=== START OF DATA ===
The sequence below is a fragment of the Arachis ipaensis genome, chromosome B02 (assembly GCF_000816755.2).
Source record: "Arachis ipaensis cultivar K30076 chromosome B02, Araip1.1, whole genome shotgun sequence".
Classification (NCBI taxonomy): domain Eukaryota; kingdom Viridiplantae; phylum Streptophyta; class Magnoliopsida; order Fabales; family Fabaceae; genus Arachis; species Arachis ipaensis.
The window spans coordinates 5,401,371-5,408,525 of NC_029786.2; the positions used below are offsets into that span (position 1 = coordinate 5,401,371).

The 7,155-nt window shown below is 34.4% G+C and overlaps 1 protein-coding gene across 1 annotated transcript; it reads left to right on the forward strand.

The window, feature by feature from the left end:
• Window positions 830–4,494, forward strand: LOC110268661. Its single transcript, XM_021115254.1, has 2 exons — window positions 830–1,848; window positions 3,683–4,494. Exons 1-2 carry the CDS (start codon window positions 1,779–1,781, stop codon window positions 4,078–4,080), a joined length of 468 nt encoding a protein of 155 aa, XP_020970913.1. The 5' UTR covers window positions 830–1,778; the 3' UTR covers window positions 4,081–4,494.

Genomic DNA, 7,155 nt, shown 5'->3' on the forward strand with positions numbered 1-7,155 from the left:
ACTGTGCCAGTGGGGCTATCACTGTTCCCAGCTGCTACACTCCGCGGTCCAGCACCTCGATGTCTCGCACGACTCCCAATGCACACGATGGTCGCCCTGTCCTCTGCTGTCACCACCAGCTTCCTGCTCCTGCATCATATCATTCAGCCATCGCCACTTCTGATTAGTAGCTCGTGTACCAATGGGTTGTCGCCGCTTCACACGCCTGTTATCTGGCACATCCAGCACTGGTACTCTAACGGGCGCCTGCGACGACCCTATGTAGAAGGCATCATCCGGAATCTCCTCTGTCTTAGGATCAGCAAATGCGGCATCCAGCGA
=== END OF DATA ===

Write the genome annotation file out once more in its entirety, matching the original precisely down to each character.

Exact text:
The sequence below is a fragment of the Arachis ipaensis genome, chromosome B02 (assembly GCF_000816755.2).
Source record: "Arachis ipaensis cultivar K30076 chromosome B02, Araip1.1, whole genome shotgun sequence".
Classification (NCBI taxonomy): domain Eukaryota; kingdom Viridiplantae; phylum Streptophyta; class Magnoliopsida; order Fabales; family Fabaceae; genus Arachis; species Arachis ipaensis.
The window spans coordinates 5,401,371-5,408,525 of NC_029786.2; the positions used below are offsets into that span (position 1 = coordinate 5,401,371).

The 7,155-nt window shown below is 34.4% G+C and overlaps 1 protein-coding gene across 1 annotated transcript; it reads left to right on the forward strand.

The window, feature by feature from the left end:
• Window positions 830–4,494, forward strand: LOC110268661. Its single transcript, XM_021115254.1, has 2 exons — window positions 830–1,848; window positions 3,683–4,494. Exons 1-2 carry the CDS (start codon window positions 1,779–1,781, stop codon window positions 4,078–4,080), a joined length of 468 nt encoding a protein of 155 aa, XP_020970913.1. The 5' UTR covers window positions 830–1,778; the 3' UTR covers window positions 4,081–4,494.

Genomic DNA, 7,155 nt, shown 5'->3' on the forward strand with positions numbered 1-7,155 from the left:
ACTGTGCCAGTGGGGCTATCACTGTTCCCAGCTGCTACACTCCGCGGTCCAGCACCTCGATGTCTCGCACGACTCCCAATGCACACGATGGTCGCCCTGTCCTCTGCTGTCACCACCAGCTTCCTGCTCCTGCATCATATCATTCAGCCATCGCCACTTCTGATTAGTAGCTCGTGTACCAATGGGTTGTCGCCGCTTCACACGCCTGTTATCTGGCACATCCAGCACTGGTACTCTAACGGGCGCCTGCGACGACCCTATGTAGAAGGCATCATCCGGAATCTCCTCTGTCTTAGGATCAGCAAATGCGGCATCCAGCGA